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Georgian Church Letter Raises Storm

The Georgian Orthodox Church rejects criticism that it is abusing its special status in society.
By Sofo Bukia

Twenty-three Georgian seminary students have drawn the wrath of the church leadership in Tbilisi for an open leader that called for reforms in the Georgian Orthodox Church.


The row comes as a group of Georgian parents is seeking an enhanced role for the church in schools.


The seminary students complained that church figures had a poor level of spiritual education and limited world view and condemned corruption within the church.


After the letter was published in the Georgian daily newspaper 24 Hours, the signatories said they were angrily denounced by their teachers in the seminary and threatened with expulsion.


“He who criticises the church is speaking against sacred things and against God,” a spokesman for the Patriarchate told IWPR.


“This is a fight against the church because you cannot fight on its behalf with these kind of disgraceful allegations,” a church official, who did not want to be named, said. “We are going to study in detail the problems which the students raised but we are declining to comment publicly on them. Church matters are church matters.”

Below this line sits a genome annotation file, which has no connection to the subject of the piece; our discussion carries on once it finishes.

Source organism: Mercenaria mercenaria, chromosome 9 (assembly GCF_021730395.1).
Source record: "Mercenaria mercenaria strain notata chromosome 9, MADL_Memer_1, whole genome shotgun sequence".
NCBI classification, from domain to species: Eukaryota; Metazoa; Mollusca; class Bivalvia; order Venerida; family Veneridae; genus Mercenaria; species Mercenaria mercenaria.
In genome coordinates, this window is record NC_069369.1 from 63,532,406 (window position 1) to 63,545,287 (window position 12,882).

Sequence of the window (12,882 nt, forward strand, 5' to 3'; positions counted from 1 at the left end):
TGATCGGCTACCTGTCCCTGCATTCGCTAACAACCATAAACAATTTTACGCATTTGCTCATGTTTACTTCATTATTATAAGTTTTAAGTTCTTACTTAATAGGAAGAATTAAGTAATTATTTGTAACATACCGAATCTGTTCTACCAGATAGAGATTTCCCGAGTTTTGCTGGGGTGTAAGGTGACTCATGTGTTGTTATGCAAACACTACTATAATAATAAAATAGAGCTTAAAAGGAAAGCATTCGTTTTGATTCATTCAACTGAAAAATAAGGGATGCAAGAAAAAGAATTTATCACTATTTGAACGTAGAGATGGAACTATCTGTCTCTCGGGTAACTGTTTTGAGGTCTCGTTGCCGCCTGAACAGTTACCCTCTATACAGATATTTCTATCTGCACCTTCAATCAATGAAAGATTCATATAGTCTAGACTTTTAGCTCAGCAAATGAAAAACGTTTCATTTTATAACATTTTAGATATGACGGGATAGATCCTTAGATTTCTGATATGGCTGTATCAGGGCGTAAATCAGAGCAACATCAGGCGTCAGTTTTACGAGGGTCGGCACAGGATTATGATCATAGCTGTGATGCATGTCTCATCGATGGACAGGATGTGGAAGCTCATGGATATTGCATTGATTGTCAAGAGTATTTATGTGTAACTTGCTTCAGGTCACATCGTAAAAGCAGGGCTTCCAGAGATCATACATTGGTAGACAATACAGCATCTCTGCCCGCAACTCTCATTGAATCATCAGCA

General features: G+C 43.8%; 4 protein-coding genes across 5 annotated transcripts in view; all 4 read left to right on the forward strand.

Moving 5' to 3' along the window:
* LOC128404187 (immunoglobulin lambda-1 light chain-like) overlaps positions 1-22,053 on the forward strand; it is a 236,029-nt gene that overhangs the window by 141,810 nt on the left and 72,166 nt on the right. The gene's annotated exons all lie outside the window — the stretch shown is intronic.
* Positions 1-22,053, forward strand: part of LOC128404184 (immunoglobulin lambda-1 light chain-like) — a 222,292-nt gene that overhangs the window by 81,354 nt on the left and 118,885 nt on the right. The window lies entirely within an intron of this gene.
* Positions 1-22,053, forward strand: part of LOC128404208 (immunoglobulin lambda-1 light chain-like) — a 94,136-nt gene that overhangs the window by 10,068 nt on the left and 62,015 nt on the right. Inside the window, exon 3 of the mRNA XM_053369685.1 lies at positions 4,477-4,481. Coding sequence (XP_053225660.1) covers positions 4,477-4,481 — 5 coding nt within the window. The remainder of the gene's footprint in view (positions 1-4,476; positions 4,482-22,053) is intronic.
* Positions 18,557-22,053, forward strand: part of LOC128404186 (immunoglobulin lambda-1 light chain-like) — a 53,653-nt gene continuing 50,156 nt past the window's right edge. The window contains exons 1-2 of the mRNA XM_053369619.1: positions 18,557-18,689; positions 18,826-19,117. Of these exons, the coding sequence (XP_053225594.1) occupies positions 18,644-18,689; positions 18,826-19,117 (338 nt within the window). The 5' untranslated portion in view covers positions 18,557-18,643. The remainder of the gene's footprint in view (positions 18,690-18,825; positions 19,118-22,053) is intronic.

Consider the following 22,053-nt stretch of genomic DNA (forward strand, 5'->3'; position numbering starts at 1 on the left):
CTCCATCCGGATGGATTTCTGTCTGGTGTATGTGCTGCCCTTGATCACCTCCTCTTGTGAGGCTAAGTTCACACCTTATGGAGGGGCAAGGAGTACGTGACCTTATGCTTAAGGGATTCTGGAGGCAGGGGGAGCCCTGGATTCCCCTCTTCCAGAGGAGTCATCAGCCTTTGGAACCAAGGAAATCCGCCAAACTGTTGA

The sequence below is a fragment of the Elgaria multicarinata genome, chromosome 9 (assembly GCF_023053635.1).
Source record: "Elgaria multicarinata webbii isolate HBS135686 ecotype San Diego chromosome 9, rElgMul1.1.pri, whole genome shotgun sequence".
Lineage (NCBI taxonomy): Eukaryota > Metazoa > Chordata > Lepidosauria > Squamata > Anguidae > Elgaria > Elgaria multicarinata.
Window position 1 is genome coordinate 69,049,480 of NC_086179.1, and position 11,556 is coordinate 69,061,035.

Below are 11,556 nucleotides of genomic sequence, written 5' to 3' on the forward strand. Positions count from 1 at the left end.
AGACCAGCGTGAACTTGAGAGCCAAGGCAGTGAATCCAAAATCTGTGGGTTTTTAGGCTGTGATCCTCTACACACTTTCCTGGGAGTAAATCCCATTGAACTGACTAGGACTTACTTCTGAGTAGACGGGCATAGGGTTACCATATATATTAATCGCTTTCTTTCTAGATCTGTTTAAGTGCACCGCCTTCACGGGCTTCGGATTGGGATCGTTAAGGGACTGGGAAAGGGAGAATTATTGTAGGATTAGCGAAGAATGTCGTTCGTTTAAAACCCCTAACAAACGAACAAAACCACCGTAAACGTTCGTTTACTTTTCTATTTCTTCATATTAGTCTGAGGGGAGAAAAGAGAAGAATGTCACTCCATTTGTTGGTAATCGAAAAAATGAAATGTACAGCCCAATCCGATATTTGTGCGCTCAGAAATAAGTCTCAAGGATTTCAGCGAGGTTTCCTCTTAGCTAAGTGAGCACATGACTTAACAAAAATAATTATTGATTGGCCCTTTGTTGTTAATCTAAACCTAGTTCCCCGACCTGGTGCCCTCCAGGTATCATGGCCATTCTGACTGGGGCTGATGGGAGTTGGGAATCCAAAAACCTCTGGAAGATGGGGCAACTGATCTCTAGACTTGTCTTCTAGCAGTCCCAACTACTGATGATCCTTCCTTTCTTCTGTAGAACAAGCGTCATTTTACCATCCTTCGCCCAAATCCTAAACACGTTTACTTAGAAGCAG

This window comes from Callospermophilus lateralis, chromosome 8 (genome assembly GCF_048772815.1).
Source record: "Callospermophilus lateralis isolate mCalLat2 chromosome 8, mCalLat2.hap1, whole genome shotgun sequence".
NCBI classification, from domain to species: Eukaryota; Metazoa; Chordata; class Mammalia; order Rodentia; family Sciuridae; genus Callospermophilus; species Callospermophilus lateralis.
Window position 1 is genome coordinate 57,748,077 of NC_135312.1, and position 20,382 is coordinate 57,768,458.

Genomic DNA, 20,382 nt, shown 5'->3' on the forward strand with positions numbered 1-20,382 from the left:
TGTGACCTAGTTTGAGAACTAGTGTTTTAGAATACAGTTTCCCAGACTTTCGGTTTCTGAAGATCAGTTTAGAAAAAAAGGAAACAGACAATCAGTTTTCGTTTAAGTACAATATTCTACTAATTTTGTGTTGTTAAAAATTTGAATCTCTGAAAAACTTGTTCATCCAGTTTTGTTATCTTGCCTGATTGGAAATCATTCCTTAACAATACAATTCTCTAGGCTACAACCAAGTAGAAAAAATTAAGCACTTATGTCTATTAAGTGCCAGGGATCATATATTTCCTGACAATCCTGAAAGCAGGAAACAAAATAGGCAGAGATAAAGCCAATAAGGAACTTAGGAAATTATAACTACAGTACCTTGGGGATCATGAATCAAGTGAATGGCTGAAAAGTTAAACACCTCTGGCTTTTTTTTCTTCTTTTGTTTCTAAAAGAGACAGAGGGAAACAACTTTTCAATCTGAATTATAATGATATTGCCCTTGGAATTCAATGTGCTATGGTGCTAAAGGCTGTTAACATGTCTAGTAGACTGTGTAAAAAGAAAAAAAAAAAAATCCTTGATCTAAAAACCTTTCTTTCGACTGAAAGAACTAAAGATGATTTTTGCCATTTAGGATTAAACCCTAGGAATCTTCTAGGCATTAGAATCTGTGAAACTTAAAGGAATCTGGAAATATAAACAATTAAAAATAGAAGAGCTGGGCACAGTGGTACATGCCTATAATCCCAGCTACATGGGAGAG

The public is broadly backing the church against the students. “We shouldn’t forget that in the times of change in which we live a stable institution like the church is absolutely essential,” said Rismag Gordeziani, a history professor at Tbilisi State University. “You can’t use the same laws against the church, which you use in ordinary life.”


“They want to hurt the Georgian Orthodox Church and to split it up,” said Mikhail Kurdiani, a literature scholar, blaming outsiders for organising the letter and saying, “He who pays the piper calls the tune.”


Koba Davitashvili, a leading opposition member of parliament, went further, blaming organisations who “want to destroy the Georgian Orthodox Church”. “Behind this stands the non-governmental organisation the Liberty Institute and the security ministry of Georgia,” he said.


President Mikheil Saakashvili himself weighed into the debate on the side of the church, accusing the media of irresponsibility for their coverage of the letter.


“The state should not interfere into the business of the church,” Saakashvili said. “I want to ask journalists to be more careful in the way they cover religious issues.”


Saakashvili came to power pledging to crack down on religious extremism. The renegade priest Father Basil Mkalashvili, who had organised violent attacks on Jehovah’s Witnesses and other religious minorities, was arrested and these attacks ceased.


However, while welcoming this, some experts are worried at what they see as a general rise in religious intolerance within society.